Most of us are familiar with the term karma and likely have a general understanding of what it means. Perhaps we use it in our vocabulary – “oh yes, well that’s just karma” – referring generally to a negative or positive situation. I can only speak for myself here, but my use of the word was no indication that I had any idea about the laws of karma or why such a thing would matter to me.
After spending a fair amount of time in Asia, I became more familiar with the term and it’s profound importance in Eastern philosophies and religions. Karma is defined as “any kind of intentional action whether mental, verbal, or physical,” which creates the cycle of cause and effect. All good and bad action constitutes karma and involves both past and present actions. Karmic reactions (or vipaka, meaning the result of Karma) at present can even be from actions in past lifetimes according to Buddhists.
For most of us, we would often view our present situations as strictly negative or positive, that we have been dealt a bad hand by Almighty God or are unlucky. “I just can’t believe my wife left me” for instance, or “wow I’m so lucky I won the lottery.” Yet, with the laws of karma, our present situation can be viewed as a consequence of past actions that we must work through. Even if we see our present situation as crap, we still have the power to create fresh karma which can lead to our own progress or downfall in this life.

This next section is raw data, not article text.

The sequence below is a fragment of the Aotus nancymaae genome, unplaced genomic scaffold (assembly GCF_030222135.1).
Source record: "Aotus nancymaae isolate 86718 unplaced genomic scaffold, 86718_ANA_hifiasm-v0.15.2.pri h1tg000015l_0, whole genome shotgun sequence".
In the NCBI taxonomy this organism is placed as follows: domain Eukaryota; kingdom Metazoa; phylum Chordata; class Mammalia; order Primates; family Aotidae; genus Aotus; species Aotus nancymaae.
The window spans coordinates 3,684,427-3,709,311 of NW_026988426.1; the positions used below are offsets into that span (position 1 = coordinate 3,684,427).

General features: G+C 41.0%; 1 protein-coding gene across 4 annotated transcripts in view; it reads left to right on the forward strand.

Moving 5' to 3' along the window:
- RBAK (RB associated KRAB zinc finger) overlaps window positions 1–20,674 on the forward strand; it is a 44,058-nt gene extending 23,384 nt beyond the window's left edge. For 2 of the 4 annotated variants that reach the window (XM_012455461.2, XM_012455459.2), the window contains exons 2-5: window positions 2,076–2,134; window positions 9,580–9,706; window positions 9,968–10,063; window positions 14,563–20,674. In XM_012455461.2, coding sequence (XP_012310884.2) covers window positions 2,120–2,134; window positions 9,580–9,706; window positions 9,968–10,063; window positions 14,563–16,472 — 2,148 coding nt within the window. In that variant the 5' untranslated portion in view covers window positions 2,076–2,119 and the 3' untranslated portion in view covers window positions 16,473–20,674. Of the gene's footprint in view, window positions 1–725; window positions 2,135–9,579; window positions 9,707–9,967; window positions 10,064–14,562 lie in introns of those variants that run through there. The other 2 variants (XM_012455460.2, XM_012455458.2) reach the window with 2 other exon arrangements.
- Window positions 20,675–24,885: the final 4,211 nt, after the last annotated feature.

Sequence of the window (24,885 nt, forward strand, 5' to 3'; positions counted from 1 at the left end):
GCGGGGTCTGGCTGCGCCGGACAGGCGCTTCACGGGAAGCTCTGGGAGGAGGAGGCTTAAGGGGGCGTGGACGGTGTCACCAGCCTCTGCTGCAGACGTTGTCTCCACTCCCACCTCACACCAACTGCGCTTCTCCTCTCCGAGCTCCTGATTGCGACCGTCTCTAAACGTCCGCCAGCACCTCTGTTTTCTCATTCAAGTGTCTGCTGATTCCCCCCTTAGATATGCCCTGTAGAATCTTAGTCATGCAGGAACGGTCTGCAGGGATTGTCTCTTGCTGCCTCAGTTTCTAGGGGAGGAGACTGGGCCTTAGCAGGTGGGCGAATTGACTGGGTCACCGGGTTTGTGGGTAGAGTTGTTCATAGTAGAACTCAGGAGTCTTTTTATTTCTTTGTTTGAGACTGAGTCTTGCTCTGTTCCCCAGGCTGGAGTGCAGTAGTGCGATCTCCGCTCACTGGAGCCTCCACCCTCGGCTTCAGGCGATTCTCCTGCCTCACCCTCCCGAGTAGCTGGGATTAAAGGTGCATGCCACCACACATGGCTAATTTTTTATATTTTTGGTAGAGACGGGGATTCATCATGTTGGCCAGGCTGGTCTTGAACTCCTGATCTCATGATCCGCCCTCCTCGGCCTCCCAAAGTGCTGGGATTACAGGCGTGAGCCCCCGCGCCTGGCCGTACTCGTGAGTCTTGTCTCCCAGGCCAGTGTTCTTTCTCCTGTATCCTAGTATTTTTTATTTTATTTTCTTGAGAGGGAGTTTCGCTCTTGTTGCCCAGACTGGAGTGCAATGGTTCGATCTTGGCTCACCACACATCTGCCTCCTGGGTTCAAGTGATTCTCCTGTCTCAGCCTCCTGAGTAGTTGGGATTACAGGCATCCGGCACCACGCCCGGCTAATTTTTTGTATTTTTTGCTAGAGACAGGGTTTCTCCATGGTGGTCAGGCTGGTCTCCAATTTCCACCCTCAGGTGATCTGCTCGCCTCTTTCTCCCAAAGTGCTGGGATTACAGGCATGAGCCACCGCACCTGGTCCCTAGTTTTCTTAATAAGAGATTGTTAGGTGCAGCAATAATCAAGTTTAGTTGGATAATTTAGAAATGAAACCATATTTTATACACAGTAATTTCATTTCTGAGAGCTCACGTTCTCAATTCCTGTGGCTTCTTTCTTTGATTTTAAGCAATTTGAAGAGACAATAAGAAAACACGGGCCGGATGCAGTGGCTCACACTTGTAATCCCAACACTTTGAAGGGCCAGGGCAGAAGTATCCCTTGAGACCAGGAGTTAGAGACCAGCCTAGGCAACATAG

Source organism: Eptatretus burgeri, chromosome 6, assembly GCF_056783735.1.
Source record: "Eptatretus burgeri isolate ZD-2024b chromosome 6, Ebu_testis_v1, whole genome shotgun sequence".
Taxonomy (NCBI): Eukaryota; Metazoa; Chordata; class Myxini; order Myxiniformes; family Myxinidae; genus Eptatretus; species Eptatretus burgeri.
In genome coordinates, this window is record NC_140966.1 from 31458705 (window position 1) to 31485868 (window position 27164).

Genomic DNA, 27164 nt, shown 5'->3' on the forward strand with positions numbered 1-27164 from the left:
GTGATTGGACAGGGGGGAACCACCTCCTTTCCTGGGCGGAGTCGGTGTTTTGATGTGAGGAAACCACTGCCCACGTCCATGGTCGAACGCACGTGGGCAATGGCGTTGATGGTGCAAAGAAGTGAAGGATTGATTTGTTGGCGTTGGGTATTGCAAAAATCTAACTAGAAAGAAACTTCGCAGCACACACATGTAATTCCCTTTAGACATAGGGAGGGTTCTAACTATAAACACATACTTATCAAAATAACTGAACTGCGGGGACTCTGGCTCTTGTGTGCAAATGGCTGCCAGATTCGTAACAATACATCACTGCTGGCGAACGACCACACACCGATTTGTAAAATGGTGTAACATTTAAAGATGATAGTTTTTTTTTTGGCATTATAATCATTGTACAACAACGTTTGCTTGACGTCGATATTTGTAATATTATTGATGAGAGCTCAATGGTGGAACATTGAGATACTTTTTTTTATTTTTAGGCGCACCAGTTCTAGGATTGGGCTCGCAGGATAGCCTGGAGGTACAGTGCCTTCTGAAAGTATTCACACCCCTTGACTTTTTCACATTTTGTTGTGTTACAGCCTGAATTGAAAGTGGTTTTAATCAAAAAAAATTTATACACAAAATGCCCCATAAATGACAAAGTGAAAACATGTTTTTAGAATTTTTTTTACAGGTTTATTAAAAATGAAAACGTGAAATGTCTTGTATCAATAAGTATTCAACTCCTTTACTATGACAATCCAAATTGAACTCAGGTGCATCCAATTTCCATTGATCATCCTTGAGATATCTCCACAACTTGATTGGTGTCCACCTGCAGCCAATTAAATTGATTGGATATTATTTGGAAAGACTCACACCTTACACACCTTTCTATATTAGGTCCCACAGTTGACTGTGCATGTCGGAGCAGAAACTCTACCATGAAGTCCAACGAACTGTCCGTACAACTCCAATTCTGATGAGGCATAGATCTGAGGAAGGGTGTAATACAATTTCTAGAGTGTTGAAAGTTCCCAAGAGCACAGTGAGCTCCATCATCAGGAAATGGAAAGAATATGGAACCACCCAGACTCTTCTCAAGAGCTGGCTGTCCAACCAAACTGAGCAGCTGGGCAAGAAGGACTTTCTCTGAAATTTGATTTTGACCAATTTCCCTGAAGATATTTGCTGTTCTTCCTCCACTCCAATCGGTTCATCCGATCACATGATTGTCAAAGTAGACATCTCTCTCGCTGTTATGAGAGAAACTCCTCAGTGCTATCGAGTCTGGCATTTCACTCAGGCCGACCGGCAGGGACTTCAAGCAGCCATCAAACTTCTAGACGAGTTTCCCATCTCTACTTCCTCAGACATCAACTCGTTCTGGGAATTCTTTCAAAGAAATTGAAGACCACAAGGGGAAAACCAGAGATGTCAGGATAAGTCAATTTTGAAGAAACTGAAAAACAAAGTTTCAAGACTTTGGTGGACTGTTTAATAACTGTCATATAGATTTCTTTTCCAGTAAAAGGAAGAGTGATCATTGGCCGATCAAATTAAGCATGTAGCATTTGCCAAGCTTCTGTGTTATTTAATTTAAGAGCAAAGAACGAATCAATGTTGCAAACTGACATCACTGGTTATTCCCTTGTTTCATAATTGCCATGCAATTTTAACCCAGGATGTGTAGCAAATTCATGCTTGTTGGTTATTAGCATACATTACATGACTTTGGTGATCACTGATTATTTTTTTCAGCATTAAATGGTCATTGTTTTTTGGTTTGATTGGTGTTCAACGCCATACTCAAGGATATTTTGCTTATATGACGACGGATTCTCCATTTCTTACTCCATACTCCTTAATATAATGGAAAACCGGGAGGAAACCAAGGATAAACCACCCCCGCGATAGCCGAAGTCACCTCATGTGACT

Eastern philosophy has obviously made its way into Western societies – being a “Buddhist” and taking up meditation has become somewhat of a trend. However, we continue to be deeply influenced by our capitalist system of productivity and our Catholic conditioning of an almighty God controlling our destinies. As a consequence, we often behave in ways that benefit us individually but may not benefit the individuals or communities around us. In other words, karma isn’t really something that is deeply rooted in Western culture or our daily thoughts and actions.
Learning about karma and Eastern philosophies has helped me to view things a little differently than I previously have. For instance, two days ago I found a five dollar bill on the ground. For a moment I thought about selfishly keeping this five dollar bill for myself, as I previously would have. I could use that for groceries or coffee I thought to myself. But then I decided to donate it to a park that I frequently visit instead without thinking much of it.
The following day I was walking down a busy street on a Friday night and noticed a twenty dollar bill that others had obviously walked past. I looked at the twenty dollar bill and began to laugh to myself. Though this little situation may seem incredibly coincidental, it was a very powerful reminder that our actions strongly influence our lives – we are our thoughts, actions, and intentions.
Perhaps this little event was not some huge karmic lesson, but it reminded me that what we give comes back to us when done without selfishness, craving, expectation, or delusion. When we act with our hearts, with kindness, and with selflessness, the world presents us with a joyful picture, as that is what we are giving out. When we do not, and I have experienced both aspects, the world presents us with a dark, unfriendly, and lonely reality.
It is this very simple formula that one tends to easily forget: we are the life we choose to live and we are the energy we choose to put out.
So friends, which kind of karma would you like to create? Do you even believe in karma?